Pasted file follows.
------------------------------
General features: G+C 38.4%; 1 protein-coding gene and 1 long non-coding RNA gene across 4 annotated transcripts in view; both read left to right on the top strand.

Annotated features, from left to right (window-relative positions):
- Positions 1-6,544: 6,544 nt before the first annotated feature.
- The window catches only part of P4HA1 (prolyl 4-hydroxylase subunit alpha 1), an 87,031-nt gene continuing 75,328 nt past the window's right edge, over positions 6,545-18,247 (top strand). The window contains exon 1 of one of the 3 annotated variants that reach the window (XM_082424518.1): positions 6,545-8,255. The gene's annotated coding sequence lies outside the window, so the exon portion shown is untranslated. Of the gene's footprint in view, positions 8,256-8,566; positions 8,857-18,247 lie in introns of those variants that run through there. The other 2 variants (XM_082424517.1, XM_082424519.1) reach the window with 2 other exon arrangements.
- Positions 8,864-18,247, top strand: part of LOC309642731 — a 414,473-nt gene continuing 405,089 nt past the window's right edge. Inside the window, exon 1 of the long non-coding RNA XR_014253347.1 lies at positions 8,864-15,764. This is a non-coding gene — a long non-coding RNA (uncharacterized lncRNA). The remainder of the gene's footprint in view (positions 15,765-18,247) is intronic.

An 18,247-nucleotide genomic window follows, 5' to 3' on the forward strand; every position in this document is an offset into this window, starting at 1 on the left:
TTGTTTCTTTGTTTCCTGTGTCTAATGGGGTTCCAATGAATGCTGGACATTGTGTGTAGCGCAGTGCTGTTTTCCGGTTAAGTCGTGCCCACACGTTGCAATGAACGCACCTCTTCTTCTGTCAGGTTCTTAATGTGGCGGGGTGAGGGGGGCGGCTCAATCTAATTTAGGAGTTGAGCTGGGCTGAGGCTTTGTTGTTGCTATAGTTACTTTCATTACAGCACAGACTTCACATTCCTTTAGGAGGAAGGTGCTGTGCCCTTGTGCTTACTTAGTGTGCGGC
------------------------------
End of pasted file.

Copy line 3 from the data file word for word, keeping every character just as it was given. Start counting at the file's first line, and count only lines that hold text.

- Positions 1-6,544: 6,544 nt before the first annotated feature.